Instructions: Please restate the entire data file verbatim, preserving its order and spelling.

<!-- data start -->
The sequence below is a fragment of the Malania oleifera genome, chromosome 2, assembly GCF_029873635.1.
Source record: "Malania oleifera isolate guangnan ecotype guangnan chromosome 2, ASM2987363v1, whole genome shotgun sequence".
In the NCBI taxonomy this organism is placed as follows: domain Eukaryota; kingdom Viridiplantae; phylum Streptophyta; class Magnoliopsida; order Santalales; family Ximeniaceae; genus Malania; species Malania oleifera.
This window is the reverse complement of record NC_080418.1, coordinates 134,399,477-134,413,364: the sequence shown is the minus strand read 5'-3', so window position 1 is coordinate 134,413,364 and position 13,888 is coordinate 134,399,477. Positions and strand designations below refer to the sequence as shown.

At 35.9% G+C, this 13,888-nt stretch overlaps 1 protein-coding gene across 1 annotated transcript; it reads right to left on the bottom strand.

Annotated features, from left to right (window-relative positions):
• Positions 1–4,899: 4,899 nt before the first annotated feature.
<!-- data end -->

The sequence below is a fragment of the Malania oleifera genome, chromosome 2, assembly GCF_029873635.1.
Source record: "Malania oleifera isolate guangnan ecotype guangnan chromosome 2, ASM2987363v1, whole genome shotgun sequence".
In the NCBI taxonomy this organism is placed as follows: domain Eukaryota; kingdom Viridiplantae; phylum Streptophyta; class Magnoliopsida; order Santalales; family Ximeniaceae; genus Malania; species Malania oleifera.
This window is the reverse complement of record NC_080418.1, coordinates 134,399,477-134,413,364: the sequence shown is the minus strand read 5'-3', so window position 1 is coordinate 134,413,364 and position 13,888 is coordinate 134,399,477. Positions and strand designations below refer to the sequence as shown.

At 35.9% G+C, this 13,888-nt stretch overlaps 1 protein-coding gene across 1 annotated transcript; it reads right to left on the bottom strand.

Annotated features, from left to right (window-relative positions):
• Positions 1–4,899: 4,899 nt before the first annotated feature.